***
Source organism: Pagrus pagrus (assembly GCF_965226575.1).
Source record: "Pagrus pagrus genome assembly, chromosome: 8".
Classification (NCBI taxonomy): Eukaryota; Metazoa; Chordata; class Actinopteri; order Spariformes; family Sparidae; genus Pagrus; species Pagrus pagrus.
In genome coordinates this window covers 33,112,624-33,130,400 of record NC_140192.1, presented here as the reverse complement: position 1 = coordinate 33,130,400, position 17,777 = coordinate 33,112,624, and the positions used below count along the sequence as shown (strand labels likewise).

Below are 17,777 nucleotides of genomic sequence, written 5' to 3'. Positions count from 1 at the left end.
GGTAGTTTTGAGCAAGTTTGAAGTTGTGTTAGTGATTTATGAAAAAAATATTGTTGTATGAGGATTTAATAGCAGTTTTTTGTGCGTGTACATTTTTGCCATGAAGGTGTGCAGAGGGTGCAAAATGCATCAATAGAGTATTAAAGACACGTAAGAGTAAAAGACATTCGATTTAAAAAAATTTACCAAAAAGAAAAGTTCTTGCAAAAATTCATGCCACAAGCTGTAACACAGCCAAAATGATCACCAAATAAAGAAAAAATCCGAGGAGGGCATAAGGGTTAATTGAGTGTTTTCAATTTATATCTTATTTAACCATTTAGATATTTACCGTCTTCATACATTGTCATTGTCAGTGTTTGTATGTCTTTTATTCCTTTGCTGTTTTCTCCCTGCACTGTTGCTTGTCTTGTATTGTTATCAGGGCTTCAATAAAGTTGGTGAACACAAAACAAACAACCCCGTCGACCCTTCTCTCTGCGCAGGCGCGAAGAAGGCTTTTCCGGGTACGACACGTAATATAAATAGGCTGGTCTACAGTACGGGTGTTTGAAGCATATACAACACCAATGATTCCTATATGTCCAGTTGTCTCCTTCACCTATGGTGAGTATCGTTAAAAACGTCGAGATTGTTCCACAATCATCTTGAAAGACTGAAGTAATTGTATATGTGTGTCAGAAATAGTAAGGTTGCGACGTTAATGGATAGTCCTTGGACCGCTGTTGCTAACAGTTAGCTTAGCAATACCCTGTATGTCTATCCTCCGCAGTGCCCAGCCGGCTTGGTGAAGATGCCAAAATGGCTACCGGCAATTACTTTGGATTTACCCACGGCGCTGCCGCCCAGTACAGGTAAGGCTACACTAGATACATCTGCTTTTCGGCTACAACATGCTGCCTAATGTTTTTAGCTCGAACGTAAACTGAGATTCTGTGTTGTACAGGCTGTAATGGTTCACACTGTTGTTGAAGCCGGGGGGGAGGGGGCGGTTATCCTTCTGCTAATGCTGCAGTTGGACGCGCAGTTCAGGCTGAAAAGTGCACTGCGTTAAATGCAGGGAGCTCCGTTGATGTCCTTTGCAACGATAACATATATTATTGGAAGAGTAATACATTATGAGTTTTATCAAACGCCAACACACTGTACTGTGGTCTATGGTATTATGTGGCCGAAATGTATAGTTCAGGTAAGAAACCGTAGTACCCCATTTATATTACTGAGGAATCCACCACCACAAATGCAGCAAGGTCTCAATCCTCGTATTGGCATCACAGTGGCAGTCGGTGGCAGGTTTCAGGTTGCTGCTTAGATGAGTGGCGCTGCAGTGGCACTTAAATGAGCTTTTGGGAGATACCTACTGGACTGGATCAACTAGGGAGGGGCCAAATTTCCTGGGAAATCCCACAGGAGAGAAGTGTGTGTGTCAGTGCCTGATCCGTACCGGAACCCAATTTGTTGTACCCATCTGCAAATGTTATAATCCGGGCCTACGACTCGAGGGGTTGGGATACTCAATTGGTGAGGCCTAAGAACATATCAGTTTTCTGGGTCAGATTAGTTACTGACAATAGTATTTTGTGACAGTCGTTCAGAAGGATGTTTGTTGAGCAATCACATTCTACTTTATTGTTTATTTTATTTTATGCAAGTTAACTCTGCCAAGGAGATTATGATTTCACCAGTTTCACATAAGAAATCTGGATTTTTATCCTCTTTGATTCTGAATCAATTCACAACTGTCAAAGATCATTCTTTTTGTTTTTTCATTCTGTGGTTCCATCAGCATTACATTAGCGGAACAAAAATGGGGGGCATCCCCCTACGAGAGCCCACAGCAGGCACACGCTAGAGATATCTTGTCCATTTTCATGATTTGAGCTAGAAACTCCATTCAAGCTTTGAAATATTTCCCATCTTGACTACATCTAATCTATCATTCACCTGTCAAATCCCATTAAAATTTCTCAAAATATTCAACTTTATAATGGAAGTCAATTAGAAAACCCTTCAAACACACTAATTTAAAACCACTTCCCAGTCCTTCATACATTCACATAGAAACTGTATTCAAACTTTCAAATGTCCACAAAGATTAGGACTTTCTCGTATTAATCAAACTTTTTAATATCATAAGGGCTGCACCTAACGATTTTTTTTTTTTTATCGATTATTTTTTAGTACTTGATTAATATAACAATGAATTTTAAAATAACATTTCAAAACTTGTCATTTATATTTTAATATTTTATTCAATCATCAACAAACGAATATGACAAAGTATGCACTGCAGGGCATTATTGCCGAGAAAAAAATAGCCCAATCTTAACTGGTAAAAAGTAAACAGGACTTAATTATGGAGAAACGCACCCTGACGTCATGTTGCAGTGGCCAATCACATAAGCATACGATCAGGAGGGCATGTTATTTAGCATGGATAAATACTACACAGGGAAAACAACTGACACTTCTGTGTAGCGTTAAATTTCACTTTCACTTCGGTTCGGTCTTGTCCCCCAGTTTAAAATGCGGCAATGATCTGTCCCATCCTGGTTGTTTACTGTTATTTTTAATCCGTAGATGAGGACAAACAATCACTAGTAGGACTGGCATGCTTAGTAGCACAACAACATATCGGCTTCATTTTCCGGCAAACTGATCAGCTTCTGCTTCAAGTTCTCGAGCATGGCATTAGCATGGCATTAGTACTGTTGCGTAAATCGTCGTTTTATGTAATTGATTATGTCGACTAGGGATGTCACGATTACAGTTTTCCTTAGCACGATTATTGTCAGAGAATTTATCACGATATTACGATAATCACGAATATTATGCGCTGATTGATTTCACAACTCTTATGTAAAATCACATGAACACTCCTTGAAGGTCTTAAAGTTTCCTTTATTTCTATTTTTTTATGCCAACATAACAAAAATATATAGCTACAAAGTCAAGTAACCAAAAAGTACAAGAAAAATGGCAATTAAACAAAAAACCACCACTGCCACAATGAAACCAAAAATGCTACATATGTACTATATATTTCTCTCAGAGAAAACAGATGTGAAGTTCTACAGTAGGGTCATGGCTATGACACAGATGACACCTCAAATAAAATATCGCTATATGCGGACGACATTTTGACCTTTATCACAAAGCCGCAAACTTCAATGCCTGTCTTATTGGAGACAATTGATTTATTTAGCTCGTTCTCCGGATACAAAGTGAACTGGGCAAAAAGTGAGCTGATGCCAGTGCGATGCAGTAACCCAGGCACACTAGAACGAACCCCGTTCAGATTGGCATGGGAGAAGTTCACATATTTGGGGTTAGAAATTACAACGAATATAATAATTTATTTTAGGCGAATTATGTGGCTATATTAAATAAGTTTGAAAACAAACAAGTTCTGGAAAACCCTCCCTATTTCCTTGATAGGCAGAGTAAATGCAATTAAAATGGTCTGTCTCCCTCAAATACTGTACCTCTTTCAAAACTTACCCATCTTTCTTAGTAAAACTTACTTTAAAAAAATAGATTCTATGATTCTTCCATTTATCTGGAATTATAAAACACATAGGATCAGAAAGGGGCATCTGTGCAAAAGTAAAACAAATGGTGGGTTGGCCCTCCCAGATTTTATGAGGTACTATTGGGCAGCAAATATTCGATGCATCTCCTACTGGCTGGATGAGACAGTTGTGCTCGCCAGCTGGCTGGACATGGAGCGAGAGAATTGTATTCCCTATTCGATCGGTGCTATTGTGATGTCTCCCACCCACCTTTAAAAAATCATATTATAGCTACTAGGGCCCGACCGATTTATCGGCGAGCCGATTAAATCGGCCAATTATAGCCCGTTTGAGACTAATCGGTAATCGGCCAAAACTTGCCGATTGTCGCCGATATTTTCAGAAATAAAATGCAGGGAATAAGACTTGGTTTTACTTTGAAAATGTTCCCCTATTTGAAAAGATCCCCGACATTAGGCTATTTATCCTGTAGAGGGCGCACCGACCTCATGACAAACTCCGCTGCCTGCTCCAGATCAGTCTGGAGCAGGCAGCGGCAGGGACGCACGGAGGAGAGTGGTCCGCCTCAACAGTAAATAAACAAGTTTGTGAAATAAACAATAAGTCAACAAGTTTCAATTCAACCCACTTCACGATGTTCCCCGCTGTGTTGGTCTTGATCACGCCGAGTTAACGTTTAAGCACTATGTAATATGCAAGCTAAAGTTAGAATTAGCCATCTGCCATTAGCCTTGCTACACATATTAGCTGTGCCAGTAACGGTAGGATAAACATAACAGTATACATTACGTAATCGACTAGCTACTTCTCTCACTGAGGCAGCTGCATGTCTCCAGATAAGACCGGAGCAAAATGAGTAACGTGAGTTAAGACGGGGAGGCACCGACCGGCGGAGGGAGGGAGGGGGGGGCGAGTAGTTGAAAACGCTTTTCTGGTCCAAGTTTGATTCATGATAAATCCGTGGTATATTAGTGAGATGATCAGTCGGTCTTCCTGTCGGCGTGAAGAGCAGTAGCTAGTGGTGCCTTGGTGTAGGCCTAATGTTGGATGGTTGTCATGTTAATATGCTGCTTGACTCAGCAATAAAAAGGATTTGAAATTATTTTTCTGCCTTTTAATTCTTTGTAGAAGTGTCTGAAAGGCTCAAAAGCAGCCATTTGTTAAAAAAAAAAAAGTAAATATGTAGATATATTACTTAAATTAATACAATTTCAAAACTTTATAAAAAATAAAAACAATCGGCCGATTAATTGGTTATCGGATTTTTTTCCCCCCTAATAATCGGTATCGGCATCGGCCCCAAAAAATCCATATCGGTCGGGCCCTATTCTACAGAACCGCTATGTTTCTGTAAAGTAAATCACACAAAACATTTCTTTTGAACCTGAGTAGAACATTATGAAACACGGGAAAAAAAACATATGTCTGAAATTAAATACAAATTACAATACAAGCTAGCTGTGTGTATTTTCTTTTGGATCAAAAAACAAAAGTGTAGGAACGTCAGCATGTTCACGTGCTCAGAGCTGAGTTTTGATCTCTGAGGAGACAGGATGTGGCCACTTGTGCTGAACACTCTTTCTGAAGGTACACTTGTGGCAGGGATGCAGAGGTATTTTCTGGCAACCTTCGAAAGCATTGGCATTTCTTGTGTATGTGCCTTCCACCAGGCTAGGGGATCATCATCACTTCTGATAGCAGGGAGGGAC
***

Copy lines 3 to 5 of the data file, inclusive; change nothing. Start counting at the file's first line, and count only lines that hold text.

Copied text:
Classification (NCBI taxonomy): Eukaryota; Metazoa; Chordata; class Actinopteri; order Spariformes; family Sparidae; genus Pagrus; species Pagrus pagrus.
In genome coordinates this window covers 33,112,624-33,130,400 of record NC_140192.1, presented here as the reverse complement: position 1 = coordinate 33,130,400, position 17,777 = coordinate 33,112,624, and the positions used below count along the sequence as shown (strand labels likewise).

Below are 17,777 nucleotides of genomic sequence, written 5' to 3'. Positions count from 1 at the left end.